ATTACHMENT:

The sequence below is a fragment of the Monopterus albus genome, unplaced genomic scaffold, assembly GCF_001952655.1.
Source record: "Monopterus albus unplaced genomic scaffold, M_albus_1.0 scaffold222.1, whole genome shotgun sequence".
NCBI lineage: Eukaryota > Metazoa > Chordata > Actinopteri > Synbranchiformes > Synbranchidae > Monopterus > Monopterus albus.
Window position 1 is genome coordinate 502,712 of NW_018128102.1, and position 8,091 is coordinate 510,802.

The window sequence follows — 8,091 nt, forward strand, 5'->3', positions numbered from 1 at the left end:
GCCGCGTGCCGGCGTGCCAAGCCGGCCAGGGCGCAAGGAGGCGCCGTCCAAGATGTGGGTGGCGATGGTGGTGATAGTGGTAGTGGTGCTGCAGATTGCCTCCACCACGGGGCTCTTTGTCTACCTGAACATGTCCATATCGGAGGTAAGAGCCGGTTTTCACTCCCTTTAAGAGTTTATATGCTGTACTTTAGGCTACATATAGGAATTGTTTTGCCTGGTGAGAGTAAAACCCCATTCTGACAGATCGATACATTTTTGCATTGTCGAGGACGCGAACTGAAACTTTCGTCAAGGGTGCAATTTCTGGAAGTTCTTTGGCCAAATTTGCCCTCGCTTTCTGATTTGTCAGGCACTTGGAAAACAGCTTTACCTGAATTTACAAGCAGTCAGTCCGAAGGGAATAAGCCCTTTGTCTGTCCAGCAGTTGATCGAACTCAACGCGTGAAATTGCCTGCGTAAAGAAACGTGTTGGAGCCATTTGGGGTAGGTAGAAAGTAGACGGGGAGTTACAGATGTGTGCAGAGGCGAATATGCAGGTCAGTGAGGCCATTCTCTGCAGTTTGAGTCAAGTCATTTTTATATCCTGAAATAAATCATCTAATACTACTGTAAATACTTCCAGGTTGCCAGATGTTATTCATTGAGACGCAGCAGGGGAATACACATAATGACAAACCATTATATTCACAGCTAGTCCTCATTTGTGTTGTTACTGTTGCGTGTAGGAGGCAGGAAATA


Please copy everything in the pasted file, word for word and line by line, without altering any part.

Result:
The sequence below is a fragment of the Monopterus albus genome, unplaced genomic scaffold, assembly GCF_001952655.1.
Source record: "Monopterus albus unplaced genomic scaffold, M_albus_1.0 scaffold222.1, whole genome shotgun sequence".
NCBI lineage: Eukaryota > Metazoa > Chordata > Actinopteri > Synbranchiformes > Synbranchidae > Monopterus > Monopterus albus.
Window position 1 is genome coordinate 502,712 of NW_018128102.1, and position 8,091 is coordinate 510,802.

The window sequence follows — 8,091 nt, forward strand, 5'->3', positions numbered from 1 at the left end:
GCCGCGTGCCGGCGTGCCAAGCCGGCCAGGGCGCAAGGAGGCGCCGTCCAAGATGTGGGTGGCGATGGTGGTGATAGTGGTAGTGGTGCTGCAGATTGCCTCCACCACGGGGCTCTTTGTCTACCTGAACATGTCCATATCGGAGGTAAGAGCCGGTTTTCACTCCCTTTAAGAGTTTATATGCTGTACTTTAGGCTACATATAGGAATTGTTTTGCCTGGTGAGAGTAAAACCCCATTCTGACAGATCGATACATTTTTGCATTGTCGAGGACGCGAACTGAAACTTTCGTCAAGGGTGCAATTTCTGGAAGTTCTTTGGCCAAATTTGCCCTCGCTTTCTGATTTGTCAGGCACTTGGAAAACAGCTTTACCTGAATTTACAAGCAGTCAGTCCGAAGGGAATAAGCCCTTTGTCTGTCCAGCAGTTGATCGAACTCAACGCGTGAAATTGCCTGCGTAAAGAAACGTGTTGGAGCCATTTGGGGTAGGTAGAAAGTAGACGGGGAGTTACAGATGTGTGCAGAGGCGAATATGCAGGTCAGTGAGGCCATTCTCTGCAGTTTGAGTCAAGTCATTTTTATATCCTGAAATAAATCATCTAATACTACTGTAAATACTTCCAGGTTGCCAGATGTTATTCATTGAGACGCAGCAGGGGAATACACATAATGACAAACCATTATATTCACAGCTAGTCCTCATTTGTGTTGTTACTGTTGCGTGTAGGAGGCAGGAAATA